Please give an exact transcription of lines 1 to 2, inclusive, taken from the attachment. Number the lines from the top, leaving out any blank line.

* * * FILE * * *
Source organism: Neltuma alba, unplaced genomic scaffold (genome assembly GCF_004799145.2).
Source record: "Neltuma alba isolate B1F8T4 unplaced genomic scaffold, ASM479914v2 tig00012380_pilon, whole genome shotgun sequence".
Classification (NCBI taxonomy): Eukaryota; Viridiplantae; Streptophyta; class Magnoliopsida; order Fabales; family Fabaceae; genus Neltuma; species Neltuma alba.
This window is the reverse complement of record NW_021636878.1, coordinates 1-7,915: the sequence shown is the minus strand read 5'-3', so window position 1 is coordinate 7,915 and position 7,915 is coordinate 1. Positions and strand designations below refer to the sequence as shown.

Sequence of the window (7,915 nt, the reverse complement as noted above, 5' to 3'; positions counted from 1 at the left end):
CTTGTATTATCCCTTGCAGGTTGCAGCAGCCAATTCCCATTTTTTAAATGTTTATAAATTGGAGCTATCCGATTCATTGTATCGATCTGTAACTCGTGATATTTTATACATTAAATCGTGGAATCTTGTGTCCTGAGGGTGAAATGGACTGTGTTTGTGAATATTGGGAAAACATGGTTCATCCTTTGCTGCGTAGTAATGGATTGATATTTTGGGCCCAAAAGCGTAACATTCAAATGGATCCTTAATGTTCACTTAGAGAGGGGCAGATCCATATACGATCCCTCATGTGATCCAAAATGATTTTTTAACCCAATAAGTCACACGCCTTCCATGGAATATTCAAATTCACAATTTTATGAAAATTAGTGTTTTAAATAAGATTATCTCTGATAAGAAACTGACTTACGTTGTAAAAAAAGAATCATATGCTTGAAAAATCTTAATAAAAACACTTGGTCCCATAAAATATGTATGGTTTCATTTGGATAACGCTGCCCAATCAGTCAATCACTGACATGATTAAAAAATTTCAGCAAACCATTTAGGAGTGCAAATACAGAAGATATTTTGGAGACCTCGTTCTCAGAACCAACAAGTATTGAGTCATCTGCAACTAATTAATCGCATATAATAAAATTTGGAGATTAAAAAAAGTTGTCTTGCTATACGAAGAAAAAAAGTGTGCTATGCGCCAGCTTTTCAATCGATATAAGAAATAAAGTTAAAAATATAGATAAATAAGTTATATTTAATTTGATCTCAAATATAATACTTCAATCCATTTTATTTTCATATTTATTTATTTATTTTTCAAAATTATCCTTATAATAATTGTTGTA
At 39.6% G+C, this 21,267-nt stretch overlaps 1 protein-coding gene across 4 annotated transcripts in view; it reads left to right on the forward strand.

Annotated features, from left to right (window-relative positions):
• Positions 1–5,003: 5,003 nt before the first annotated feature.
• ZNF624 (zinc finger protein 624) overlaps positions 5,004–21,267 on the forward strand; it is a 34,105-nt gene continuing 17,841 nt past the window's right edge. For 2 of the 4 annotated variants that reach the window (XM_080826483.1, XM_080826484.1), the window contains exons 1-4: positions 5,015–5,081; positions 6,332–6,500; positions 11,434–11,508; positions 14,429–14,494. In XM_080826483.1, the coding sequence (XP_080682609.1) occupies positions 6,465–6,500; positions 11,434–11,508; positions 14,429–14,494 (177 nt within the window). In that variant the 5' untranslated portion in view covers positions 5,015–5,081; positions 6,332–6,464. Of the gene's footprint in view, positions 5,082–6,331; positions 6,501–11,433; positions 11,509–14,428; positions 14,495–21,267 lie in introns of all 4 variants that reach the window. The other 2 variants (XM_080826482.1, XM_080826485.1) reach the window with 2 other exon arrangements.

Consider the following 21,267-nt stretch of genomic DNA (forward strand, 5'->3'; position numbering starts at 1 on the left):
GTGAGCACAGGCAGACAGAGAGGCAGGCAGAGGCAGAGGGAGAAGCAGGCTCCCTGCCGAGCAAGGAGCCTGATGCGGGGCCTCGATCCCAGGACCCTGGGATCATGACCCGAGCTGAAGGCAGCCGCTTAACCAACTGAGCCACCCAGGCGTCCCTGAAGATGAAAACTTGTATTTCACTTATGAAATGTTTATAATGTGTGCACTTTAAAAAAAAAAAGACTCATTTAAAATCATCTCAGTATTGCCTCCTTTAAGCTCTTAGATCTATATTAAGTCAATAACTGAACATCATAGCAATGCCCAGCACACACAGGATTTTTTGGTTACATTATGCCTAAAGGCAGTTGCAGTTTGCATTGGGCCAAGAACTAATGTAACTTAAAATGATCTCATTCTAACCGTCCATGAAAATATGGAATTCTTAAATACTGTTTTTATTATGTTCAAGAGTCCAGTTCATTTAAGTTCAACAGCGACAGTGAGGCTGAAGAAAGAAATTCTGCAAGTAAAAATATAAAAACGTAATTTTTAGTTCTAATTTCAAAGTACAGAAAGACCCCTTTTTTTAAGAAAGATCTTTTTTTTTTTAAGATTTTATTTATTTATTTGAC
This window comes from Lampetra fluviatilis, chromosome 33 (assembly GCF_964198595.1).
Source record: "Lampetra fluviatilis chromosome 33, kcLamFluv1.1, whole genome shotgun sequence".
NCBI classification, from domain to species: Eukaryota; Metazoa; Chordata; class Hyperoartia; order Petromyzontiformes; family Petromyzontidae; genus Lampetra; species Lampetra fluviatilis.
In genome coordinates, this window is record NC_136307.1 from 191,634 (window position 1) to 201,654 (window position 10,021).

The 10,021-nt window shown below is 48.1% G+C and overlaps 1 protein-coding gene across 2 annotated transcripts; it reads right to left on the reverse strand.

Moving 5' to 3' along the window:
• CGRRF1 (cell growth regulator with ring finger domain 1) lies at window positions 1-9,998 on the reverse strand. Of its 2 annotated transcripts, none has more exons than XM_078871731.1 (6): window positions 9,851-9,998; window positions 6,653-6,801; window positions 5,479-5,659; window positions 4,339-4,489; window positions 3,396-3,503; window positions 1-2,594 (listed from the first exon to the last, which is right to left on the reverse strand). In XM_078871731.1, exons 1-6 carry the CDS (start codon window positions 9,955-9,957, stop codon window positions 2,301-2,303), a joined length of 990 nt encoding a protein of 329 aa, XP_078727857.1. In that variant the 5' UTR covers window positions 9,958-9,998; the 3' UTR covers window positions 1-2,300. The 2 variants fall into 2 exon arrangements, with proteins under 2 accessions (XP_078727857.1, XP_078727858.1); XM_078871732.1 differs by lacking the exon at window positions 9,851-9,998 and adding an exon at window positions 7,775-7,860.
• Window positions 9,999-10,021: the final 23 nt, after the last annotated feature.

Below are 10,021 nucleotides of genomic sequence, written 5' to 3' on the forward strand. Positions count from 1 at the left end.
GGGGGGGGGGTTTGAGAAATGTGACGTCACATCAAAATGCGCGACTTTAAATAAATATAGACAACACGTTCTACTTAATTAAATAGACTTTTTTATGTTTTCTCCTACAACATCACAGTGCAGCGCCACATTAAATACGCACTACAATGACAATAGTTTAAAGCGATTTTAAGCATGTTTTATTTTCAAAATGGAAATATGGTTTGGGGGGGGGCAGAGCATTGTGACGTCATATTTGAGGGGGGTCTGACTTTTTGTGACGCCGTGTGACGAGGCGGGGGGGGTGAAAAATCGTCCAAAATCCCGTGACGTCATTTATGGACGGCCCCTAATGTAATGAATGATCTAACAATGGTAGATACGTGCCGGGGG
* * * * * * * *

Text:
Source organism: Neltuma alba, unplaced genomic scaffold (genome assembly GCF_004799145.2).
Source record: "Neltuma alba isolate B1F8T4 unplaced genomic scaffold, ASM479914v2 tig00012380_pilon, whole genome shotgun sequence".